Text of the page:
Assignment: Earth is a very strange episode, certainly not what one would expect as a season finale, at least according to today’s television standards. The truth is that it was an attempt by Gene Roddenberry to launch another show entitled Assignment: Earth, rather than giving an appropriate conclusion to Star Trek’s second season. Maybe Roddenberry thought that Star Trek was doomed and looked for a way out? Well, it seems that this was exactly the case, it’s not a secret for anyone that, at the time, the third season was greenlit only thanks to the activism of its most avid fans!
But let’s get to the episode. Basically, the Star Trek budget was used for another series set on Earth in 1968 (contemporary with the making of Star Trek) whose protagonist is Gary Seven (Robert Lansing) going around like a James Bond villain with a black cat (who then turns out to be a ravishing girl played by April Tatro) and with a small hyper-technological tool capable of doing a thousand different things. It’s hard to understand what Gary Seven is doing and I found it curious that in the episode he’s sort of the antagonist of Kirk and Spock most of the time. Gary Seven is accompanied by the cat and by a secretary (played by Teri Garr) who I believe in the intentions of the writers was the comic relief of the series.
I admit that it’s a bit difficult to review this episode: it’s not Star Trek at all! Kirk and the others wander around and observe what’s going on but the real protagonist is the mysterious Seven: who is he? Who does he work for? What exactly is he up to? And why does he manage at first to overpower four crew members (including Spock!) and then he gets knocked out by a secretary armed with a cigar box? Then, I’m not a Doctor Who expert, but wasn’t Doctor Who an elegant guy who solves problems using a hyper-technological gadget? Because, let’s face it, even if I appreciate the anti-militarist message of the episode against the nuclear arms race of the sixties, but here I guess that I should talk about the (failed) idea of creating a new series, right? Assignment: Earth really took me by surprise…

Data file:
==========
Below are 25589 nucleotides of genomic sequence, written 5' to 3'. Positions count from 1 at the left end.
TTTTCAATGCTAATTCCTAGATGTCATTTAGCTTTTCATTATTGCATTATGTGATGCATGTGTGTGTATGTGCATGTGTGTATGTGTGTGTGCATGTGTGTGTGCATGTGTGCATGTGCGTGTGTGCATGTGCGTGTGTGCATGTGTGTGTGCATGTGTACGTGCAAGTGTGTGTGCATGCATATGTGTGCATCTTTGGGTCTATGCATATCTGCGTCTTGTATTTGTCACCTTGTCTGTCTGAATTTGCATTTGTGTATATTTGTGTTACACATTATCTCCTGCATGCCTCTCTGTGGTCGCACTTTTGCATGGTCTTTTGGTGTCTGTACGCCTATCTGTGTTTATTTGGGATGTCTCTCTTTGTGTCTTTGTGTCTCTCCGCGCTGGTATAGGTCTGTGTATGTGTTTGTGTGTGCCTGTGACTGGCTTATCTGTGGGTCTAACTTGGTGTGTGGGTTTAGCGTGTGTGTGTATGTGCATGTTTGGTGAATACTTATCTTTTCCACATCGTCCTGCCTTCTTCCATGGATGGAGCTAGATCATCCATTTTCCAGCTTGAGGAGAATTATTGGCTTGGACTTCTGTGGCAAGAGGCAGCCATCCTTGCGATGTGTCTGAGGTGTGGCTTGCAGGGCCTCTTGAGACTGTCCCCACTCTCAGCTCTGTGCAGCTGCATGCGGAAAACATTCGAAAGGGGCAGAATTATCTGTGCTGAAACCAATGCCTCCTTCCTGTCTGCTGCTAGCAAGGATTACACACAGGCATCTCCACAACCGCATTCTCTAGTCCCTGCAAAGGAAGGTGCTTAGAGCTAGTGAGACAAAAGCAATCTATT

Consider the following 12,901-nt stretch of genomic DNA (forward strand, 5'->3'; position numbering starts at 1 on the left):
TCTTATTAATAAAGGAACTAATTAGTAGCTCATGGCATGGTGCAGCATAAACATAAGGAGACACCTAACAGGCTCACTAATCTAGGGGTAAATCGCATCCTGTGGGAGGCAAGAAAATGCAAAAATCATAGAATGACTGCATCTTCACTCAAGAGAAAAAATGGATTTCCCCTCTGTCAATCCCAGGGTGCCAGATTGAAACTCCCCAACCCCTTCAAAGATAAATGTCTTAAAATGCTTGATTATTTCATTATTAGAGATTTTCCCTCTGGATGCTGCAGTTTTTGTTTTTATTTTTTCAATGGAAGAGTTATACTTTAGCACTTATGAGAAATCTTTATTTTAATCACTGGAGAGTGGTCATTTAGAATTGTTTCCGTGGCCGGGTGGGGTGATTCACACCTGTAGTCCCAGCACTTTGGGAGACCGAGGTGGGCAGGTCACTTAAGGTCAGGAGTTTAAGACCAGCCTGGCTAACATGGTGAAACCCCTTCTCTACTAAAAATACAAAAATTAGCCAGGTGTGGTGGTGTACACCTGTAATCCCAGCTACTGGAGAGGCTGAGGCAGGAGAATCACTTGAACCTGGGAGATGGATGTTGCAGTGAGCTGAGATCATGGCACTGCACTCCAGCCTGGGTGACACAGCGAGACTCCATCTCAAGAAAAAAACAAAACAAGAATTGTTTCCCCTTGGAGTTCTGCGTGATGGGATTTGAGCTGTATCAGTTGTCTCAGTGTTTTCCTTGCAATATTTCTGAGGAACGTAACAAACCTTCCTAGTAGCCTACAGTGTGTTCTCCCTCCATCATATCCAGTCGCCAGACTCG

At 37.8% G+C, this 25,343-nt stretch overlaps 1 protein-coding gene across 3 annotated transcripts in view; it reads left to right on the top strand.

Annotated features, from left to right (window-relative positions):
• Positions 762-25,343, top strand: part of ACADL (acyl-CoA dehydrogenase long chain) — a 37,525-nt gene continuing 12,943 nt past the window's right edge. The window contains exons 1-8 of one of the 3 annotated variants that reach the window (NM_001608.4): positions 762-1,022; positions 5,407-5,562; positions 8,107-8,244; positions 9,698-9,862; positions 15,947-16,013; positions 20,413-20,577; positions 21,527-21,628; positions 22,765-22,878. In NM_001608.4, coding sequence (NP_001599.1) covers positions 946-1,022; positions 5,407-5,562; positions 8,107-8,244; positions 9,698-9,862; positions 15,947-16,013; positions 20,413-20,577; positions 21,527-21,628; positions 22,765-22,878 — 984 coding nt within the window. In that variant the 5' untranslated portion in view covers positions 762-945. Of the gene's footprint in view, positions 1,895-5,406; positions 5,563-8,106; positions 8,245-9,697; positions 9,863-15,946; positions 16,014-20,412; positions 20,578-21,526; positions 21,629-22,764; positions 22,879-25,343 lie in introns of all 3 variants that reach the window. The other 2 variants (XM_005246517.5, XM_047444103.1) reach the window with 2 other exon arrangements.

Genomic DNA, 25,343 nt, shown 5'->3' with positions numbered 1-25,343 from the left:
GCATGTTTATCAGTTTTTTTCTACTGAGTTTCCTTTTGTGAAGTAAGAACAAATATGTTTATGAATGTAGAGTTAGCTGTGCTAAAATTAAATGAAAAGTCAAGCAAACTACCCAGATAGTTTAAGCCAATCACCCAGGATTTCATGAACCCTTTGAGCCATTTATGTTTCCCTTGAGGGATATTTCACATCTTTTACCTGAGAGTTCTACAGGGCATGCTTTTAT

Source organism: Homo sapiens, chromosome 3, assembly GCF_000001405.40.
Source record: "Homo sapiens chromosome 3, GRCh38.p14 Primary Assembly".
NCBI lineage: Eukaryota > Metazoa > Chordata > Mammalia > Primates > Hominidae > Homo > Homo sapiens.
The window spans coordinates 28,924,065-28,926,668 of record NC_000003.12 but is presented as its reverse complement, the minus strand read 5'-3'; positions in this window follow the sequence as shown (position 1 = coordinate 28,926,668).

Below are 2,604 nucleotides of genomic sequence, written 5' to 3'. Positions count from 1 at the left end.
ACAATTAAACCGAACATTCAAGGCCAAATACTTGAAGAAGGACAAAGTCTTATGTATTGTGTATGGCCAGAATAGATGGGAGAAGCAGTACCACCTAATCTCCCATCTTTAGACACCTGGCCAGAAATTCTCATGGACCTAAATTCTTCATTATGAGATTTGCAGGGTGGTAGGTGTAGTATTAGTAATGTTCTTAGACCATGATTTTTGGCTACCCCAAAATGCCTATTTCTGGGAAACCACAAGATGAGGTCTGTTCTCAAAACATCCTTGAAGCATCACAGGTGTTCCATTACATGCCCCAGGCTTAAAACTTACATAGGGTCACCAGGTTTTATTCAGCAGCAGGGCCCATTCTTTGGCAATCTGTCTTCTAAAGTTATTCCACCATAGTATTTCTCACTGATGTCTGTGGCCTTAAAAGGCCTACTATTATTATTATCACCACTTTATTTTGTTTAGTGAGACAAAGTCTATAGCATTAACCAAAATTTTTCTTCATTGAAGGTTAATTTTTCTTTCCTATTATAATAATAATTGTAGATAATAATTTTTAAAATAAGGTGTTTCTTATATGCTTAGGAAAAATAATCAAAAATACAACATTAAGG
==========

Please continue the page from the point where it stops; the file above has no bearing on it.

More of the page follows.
In short, this is not the second season finale that we needed nor the one we deserved, to paraphrase The Dark Knight (2008). Furthermore, if we stop for a moment and look behind, it seems clear to me that this season is without a doubt inferior to the first one: even if there are plenty of good and even fundamental episodes for the Star Trek universe (Amok Time, The Doomsday Machine, Mirror , mirror, The Trouble with Tribbles…), most episodes simply recycle ideas seen in the first season (Who Mourns for Adonais?, Catspaw…), or are poorly executed (Friday’s Child, Wolf in the Fold…), or both (The Gamesters of Triskelion above all). If this is the trend, I don’t expect too much from the twenty-four episodes of the third season, although I’m sure there will be some nice surprises! Ciao!
PS: no expense was spared to use NASA archive images in this episode!
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